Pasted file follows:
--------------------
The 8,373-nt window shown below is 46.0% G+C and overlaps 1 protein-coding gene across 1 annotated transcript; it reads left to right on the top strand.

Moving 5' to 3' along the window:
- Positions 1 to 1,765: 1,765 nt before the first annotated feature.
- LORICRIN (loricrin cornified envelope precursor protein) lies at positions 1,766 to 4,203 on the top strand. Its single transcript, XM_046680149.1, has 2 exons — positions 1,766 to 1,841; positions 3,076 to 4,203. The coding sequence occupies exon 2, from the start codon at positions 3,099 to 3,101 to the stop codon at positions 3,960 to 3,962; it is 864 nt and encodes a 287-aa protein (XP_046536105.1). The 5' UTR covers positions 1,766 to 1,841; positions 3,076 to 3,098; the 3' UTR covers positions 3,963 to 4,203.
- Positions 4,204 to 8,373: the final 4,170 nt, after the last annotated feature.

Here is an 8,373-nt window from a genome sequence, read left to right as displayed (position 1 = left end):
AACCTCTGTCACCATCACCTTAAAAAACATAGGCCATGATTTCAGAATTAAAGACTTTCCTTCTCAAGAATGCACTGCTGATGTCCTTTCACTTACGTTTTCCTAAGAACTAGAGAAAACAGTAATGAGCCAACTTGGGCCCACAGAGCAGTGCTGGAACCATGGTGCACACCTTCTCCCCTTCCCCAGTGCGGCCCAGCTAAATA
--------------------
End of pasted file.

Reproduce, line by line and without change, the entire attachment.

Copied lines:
The 8,373-nt window shown below is 46.0% G+C and overlaps 1 protein-coding gene across 1 annotated transcript; it reads left to right on the top strand.

Moving 5' to 3' along the window:
- Positions 1 to 1,765: 1,765 nt before the first annotated feature.
- LORICRIN (loricrin cornified envelope precursor protein) lies at positions 1,766 to 4,203 on the top strand. Its single transcript, XM_046680149.1, has 2 exons — positions 1,766 to 1,841; positions 3,076 to 4,203. The coding sequence occupies exon 2, from the start codon at positions 3,099 to 3,101 to the stop codon at positions 3,960 to 3,962; it is 864 nt and encodes a 287-aa protein (XP_046536105.1). The 5' UTR covers positions 1,766 to 1,841; positions 3,076 to 3,098; the 3' UTR covers positions 3,963 to 4,203.
- Positions 4,204 to 8,373: the final 4,170 nt, after the last annotated feature.

Here is an 8,373-nt window from a genome sequence, read left to right as displayed (position 1 = left end):
AACCTCTGTCACCATCACCTTAAAAAACATAGGCCATGATTTCAGAATTAAAGACTTTCCTTCTCAAGAATGCACTGCTGATGTCCTTTCACTTACGTTTTCCTAAGAACTAGAGAAAACAGTAATGAGCCAACTTGGGCCCACAGAGCAGTGCTGGAACCATGGTGCACACCTTCTCCCCTTCCCCAGTGCGGCCCAGCTAAATA